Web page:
“They have clearly seen something moving. What it is, is not exactly clear.”” said Shep Doeleman, an astronomer at the Harvard-Smithsonian Center for Astrophysics and director of the Event Horizon Telescope that created the first-ever image of a monster black hole 55 million light-years from Earth in neighboring galaxy M87.
More than 50 years ago, scientists saw that there was something very bright at the center of our galaxy, says Paul McNamara, an astrophysicist at the European Space Agency. It has a gravitational pull strong enough to make stars orbit around it very quickly—as fast as 20 years, compared to our Solar System’s journey, which takes about 230 million years to circle the center of the Milky Way.
That “very bright something” was the Milky Way’s central supermassive black hole, Sagittarius A* (Sgr A*). Last October, 2018, before the release of the first image of the M87 black hole from the Event Horizon Telescope (EHT), astronomers announced that they found something orbiting the innermost possible orbit of the supermassive black hole, Sagittarius A* (Sgr A*), at the Milky Way’s center. Their measurements suggest that these “hotspots” — perhaps made of blobs of plasma — are spinning not far from the innermost orbit allowed by the laws of physics.
SGR A* has four million times the mass of our sun, which means that the black hole is about 44 million kilometers across. That may sound big, but for the telescope array on Earth some 26,000 light-years (or 245 trillion kilometers) away, it’s like trying to photograph a golf ball on the Moon. But, like a massive, dormant volcano, the Milky Way’s central black hole appears to be a sleeping monster.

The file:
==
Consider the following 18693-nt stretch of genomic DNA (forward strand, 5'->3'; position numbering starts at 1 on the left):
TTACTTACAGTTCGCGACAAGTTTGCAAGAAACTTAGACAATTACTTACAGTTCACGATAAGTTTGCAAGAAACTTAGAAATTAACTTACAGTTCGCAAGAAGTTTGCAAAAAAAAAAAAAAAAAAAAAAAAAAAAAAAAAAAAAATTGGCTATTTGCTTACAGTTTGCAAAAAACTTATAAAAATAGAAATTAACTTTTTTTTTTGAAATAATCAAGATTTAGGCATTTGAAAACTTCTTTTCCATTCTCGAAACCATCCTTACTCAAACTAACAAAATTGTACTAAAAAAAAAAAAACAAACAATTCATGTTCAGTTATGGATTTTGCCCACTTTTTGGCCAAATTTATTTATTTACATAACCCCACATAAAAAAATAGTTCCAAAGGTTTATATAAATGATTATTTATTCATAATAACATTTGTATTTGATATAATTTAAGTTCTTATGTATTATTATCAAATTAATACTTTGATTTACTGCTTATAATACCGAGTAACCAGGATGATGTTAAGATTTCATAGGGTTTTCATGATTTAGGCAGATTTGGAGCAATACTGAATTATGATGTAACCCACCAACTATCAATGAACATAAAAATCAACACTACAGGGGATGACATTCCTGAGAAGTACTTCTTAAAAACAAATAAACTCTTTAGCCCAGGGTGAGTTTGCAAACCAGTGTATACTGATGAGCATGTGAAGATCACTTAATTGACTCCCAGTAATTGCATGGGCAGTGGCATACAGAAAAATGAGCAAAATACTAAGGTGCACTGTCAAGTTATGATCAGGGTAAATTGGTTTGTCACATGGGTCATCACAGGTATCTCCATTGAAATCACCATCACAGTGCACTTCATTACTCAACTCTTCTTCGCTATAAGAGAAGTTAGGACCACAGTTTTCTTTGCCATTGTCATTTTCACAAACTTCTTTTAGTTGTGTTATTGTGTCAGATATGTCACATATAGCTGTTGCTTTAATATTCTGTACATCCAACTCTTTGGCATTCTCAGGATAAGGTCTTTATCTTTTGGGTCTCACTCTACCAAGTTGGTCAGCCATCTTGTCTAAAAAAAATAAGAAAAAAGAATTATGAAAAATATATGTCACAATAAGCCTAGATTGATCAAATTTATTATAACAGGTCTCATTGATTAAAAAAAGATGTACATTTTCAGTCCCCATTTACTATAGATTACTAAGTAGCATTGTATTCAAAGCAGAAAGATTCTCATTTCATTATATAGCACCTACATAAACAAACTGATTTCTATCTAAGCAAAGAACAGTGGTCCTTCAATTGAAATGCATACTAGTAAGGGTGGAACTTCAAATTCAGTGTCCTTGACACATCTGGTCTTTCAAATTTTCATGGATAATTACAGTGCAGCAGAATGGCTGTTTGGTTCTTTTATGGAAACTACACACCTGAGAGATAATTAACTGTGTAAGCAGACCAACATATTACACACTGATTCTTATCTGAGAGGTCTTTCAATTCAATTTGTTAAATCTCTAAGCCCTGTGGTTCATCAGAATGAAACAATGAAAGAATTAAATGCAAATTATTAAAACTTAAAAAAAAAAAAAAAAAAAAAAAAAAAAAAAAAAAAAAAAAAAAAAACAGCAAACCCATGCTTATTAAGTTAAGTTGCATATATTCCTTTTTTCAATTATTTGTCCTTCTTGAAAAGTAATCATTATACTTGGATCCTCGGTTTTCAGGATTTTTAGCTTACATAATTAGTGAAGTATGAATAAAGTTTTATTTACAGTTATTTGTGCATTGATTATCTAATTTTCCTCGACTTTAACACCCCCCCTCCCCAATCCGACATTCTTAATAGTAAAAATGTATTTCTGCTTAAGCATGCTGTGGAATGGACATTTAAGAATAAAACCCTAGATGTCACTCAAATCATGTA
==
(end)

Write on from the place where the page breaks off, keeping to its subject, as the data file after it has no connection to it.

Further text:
Compared to some black holes, Sagittarius A* is much more anemic and fails to outshine a single bright star despite its comparatively enormous mass. But the data from the Event Horizon Telescope has opened a window on the inner workings of how material spirals towards black holes, finally disappearing across their event horizons, and growing into what the Perimeter Institute’s Avery Broderick calls “monsters lurking in the night.”
The newly detected hotspots, reports Joshua Sokol in Quanta, “afford astronomers their closest look yet at the funhouse-mirrored space-time that surrounds a black hole. And in time, additional observations will indicate whether those known laws of physics truly describe what’s going on at the edge of where space-time breaks down.”
“It’s mind-boggling to actually witness material orbiting a massive black hole at 30% of the speed of light,” marveled Oliver Pfuhl, a scientist at the Max Planck Institute for Extraterrestrial Physics.
ESO’s exquisitely sensitive GRAVITY instrument has added further evidence to the long-standing assumption that a supermassive black hole lurks in the center of the Milky Way. New observations show clumps of gas swirling around at about 30% of the speed of light on a circular orbit just outside its event horizon — the first time material has been observed orbiting close to the point of no return, and the most detailed observations yet of material orbiting this close to a black hole.
For astrophysicists, this glimpse at plasma is interesting in and of itself. “We have a totally new environment, which is totally unknown,” said Nico Hamaus, a cosmologist at Ludwig Maximilian University in Munich, who also developed the early hot spot theory.